> APRIL 2006

April 30, 2006
Thank you, say Padres

It's a lot easier to write one of these articles when we can call out one guy and blame him for a terrible loss, but in the Dodgers' 6-5 loss to the Padres on Sunday, who can't we call out? For eight innings, despite only six Dodger hits, things were going great. The Dodgers had a 5-0 lead, and were three outs away from giving Derek Lowe his second win of the season. Three outs away from a rare sweep of the Padres at Petco Park. Three outs away from going above .500 for the first time this season.

Then, however, a guy named Lance Carter entered the game. Thirty seconds later, the bases were loaded. Enter Danys Baez, who had notched saves in the Dodgers previous five victories. Only Sunday, Baez apparently had too many fish tacos during the game. Mark Bellhorn greeted Baez with a single. Then Baez lost his eyesight, walking Khalil Greene (a .200 hitter) and Eric Young (hitting .182). Watching a relief pitcher walk in a run is one of the most infuriating things a fan can experience. Watching him do it twice in a row was enough to make us puke up our lunch, scoop it up with a paper towel, lick the paper towel, and barf it up again. (By the way, we saved the paper towel for Baez. He should be getting it in the mail tomorrow.) With the bases still loaded, Josh Barfield (with a whopping five RBIs this year) and Geoff Blum (who hadn't knocked in anyone) both hit sacrifice flies, and suddenly the game was tied. A five run ninth inning lead against an offensively inept team—gone. Baez was mercifully pulled, and Tim Hamulack came in to strike out Doug Mirabelli. Ten minutes later, however, Hamulack fell apart, walking Brian Giles and Mike Piazza—the bullpen's fourth and fifth walks of the previous inning and a third. A base hit by Mark Bellhorn then ended it, and the Dodgers walked off the field in shock. They can call it shock, but when your bullpen consists of Danys Baez and five guys who shouldn't even be pitching for the goddamn Devil Rays, we call it just the beginning.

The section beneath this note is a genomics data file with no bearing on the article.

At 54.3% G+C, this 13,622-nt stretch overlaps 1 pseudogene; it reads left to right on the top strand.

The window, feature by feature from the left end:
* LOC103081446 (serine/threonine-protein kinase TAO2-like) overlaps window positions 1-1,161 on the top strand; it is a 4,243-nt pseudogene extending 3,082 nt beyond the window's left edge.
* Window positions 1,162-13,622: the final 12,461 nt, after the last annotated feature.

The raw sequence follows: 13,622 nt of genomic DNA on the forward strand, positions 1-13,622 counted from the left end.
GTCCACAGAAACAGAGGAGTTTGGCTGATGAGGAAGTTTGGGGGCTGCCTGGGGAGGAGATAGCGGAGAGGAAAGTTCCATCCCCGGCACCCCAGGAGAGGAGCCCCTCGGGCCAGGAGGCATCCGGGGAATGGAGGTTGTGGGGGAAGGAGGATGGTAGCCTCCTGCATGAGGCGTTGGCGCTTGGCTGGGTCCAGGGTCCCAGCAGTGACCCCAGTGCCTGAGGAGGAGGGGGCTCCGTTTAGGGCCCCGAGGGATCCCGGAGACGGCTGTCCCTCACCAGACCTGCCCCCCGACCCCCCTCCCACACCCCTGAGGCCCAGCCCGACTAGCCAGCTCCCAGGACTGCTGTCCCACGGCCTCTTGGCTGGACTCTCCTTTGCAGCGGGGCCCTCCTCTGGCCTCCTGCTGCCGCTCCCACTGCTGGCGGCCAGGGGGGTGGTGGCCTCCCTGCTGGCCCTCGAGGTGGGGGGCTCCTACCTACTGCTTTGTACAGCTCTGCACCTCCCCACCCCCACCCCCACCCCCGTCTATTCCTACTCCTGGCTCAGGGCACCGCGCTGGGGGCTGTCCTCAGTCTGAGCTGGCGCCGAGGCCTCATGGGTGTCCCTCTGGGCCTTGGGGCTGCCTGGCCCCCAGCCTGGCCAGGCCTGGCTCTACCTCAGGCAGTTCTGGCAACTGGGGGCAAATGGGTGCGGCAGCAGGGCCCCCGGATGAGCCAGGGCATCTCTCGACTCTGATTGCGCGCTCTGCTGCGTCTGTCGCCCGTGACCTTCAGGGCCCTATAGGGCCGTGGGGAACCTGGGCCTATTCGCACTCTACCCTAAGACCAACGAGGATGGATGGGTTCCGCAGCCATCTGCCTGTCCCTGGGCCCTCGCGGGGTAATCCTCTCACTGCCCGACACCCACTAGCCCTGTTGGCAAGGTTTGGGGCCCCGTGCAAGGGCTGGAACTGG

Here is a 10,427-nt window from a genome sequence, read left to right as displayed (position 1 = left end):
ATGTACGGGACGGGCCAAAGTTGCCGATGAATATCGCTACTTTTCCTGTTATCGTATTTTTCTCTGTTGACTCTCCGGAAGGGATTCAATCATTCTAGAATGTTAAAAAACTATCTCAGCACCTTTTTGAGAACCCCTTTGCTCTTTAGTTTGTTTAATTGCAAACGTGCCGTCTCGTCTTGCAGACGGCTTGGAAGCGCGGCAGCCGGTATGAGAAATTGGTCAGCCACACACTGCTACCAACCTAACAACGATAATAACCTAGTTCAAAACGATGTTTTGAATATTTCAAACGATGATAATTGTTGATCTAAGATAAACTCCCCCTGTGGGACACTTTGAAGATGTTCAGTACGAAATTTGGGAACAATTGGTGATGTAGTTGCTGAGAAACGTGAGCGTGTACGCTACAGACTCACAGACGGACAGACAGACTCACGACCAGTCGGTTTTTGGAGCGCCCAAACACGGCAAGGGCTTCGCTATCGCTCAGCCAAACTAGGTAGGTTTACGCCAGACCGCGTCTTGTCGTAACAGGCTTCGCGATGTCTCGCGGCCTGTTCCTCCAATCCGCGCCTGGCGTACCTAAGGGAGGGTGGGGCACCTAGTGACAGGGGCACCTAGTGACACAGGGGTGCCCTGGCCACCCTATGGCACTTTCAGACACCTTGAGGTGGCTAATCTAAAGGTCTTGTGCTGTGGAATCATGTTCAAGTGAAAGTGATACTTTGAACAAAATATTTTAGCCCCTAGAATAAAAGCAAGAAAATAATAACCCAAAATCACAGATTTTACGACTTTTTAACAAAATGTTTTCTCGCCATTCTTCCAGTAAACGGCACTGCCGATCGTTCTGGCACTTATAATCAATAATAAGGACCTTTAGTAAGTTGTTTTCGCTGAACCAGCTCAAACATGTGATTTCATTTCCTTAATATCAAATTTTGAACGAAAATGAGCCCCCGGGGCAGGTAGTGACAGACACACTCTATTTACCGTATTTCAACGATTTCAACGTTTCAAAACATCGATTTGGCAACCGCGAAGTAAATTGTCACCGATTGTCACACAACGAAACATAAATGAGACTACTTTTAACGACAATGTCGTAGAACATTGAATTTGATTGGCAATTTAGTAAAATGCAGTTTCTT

Oh, let's not forget that Jeff Kent went 0-5 and is now batting .183, Rafael Furcal went 1-5 and is now batting .198, and J.D. Drew went 0-5, ending his hitting streak, ending his on-base streak, and ending any chance of us ever writing anything good about him ever again.

April 29, 2006
Drew hits fence, doesn't crumble

When J.D. Drew hit the wall in right field in the 4th inning on Saturday night, we figured that was it. He'd come out of the game with a concussion, be diagnosed with a broken neck, and go on the 620-day DL. Surprisingly, he actually picked up the ball and threw it to his cutoff man, holding Mark Bellhorn to a triple. Apparently intrigued by the fact that he could survive physical contact, Drew hit the fence again an inning later. With two out and a man on in the fifth, Drew caught up with a Brian Giles' drive to the gap, snagging it as he rolled against the outfield fence. This time, we were sure he'd go down. He'd catch the ball, flip it to Kenny Lofton, and then collapse in a fetal position, clutching his dislocated shoulder. Amazingly, Drew didn't fall down in pain. Instead, he ran toward the dugout. He's got to go down before he gets to the infield, we figured. But he didn't. He's got to have internal injuries, we figured. But he didn't. He's got to come out of the game just as a precaution, we figured. But he didn't. In fact, Drew drove in the tying run in the sixth inning. Drew has now hit in 11 straight, has reached base in all 20 games that he's played in this year, and—most impressively—doesn't have a scratch on him. While we all know that it'll eventually catch up to him in a big way (possibly getting crushed by a falling scoreboard), the Dodgers are surely enjoying his freakish health for the moment.

April 28, 2006
Steve Howe killed in car accident

Steve Howe, the former Dodger reliever better known for his addiction to coke than throwing smoke, died on Friday morning when his pickup truck flipped over in Coachella, California. He was 48. Howe notched 17 saves in 1980, breaking Joe Black's club rookie record for saves, and posted a 2.65 ERA, good enough to win Rookie of the Year honors. Howe pitched four more years for the Dodgers, putting up great numbers from '81-'83. After getting released in '85, Howe went on to pitch for the Twins, Rangers, and Yankees. He leaves behind a wife and two kids.